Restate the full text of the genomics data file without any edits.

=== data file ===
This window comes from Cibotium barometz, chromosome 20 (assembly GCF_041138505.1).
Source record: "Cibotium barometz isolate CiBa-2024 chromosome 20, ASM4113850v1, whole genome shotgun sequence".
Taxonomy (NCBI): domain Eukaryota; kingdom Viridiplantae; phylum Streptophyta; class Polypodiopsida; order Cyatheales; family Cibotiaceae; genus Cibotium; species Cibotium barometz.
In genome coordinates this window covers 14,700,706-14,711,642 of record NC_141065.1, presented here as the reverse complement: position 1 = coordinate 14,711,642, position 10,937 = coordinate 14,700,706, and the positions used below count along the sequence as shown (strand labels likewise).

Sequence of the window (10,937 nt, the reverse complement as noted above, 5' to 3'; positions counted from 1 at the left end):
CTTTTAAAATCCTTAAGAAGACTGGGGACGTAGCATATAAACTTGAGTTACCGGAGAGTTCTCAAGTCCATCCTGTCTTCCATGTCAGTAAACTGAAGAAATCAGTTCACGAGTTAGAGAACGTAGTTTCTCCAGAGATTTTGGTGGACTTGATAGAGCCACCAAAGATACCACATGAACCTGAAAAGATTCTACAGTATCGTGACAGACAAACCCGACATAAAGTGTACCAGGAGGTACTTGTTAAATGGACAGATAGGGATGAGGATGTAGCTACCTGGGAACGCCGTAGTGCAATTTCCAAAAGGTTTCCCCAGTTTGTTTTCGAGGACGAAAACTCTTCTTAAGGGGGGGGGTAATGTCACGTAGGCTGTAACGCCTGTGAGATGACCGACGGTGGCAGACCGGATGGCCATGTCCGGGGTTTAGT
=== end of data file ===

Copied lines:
This window comes from Cibotium barometz, chromosome 20 (assembly GCF_041138505.1).
Source record: "Cibotium barometz isolate CiBa-2024 chromosome 20, ASM4113850v1, whole genome shotgun sequence".
Taxonomy (NCBI): domain Eukaryota; kingdom Viridiplantae; phylum Streptophyta; class Polypodiopsida; order Cyatheales; family Cibotiaceae; genus Cibotium; species Cibotium barometz.
In genome coordinates this window covers 14,700,706-14,711,642 of record NC_141065.1, presented here as the reverse complement: position 1 = coordinate 14,711,642, position 10,937 = coordinate 14,700,706, and the positions used below count along the sequence as shown (strand labels likewise).

Sequence of the window (10,937 nt, the reverse complement as noted above, 5' to 3'; positions counted from 1 at the left end):
CTTTTAAAATCCTTAAGAAGACTGGGGACGTAGCATATAAACTTGAGTTACCGGAGAGTTCTCAAGTCCATCCTGTCTTCCATGTCAGTAAACTGAAGAAATCAGTTCACGAGTTAGAGAACGTAGTTTCTCCAGAGATTTTGGTGGACTTGATAGAGCCACCAAAGATACCACATGAACCTGAAAAGATTCTACAGTATCGTGACAGACAAACCCGACATAAAGTGTACCAGGAGGTACTTGTTAAATGGACAGATAGGGATGAGGATGTAGCTACCTGGGAACGCCGTAGTGCAATTTCCAAAAGGTTTCCCCAGTTTGTTTTCGAGGACGAAAACTCTTCTTAAGGGGGGGGGTAATGTCACGTAGGCTGTAACGCCTGTGAGATGACCGACGGTGGCAGACCGGATGGCCATGTCCGGGGTTTAGT